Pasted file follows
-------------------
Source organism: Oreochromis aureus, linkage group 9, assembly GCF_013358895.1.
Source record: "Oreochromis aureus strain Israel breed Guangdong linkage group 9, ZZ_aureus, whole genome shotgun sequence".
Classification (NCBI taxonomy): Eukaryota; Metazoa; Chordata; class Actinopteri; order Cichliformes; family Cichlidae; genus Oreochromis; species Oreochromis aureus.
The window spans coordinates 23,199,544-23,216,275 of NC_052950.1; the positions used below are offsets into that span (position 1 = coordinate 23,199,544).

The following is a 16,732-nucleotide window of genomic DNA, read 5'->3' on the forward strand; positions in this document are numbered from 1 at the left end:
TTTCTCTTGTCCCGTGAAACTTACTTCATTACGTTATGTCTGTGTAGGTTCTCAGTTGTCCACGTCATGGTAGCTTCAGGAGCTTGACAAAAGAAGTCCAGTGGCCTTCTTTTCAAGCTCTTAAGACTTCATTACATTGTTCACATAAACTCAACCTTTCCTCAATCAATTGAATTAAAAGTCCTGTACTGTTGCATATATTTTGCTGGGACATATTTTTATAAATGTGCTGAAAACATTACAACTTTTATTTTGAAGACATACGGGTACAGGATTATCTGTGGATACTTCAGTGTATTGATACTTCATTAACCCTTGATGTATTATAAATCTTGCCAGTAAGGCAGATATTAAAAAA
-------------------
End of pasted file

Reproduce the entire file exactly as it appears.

Source organism: Oreochromis aureus, linkage group 9, assembly GCF_013358895.1.
Source record: "Oreochromis aureus strain Israel breed Guangdong linkage group 9, ZZ_aureus, whole genome shotgun sequence".
Classification (NCBI taxonomy): Eukaryota; Metazoa; Chordata; class Actinopteri; order Cichliformes; family Cichlidae; genus Oreochromis; species Oreochromis aureus.
The window spans coordinates 23,199,544-23,216,275 of NC_052950.1; the positions used below are offsets into that span (position 1 = coordinate 23,199,544).

The following is a 16,732-nucleotide window of genomic DNA, read 5'->3' on the forward strand; positions in this document are numbered from 1 at the left end:
TTTCTCTTGTCCCGTGAAACTTACTTCATTACGTTATGTCTGTGTAGGTTCTCAGTTGTCCACGTCATGGTAGCTTCAGGAGCTTGACAAAAGAAGTCCAGTGGCCTTCTTTTCAAGCTCTTAAGACTTCATTACATTGTTCACATAAACTCAACCTTTCCTCAATCAATTGAATTAAAAGTCCTGTACTGTTGCATATATTTTGCTGGGACATATTTTTATAAATGTGCTGAAAACATTACAACTTTTATTTTGAAGACATACGGGTACAGGATTATCTGTGGATACTTCAGTGTATTGATACTTCATTAACCCTTGATGTATTATAAATCTTGCCAGTAAGGCAGATATTAAAAAA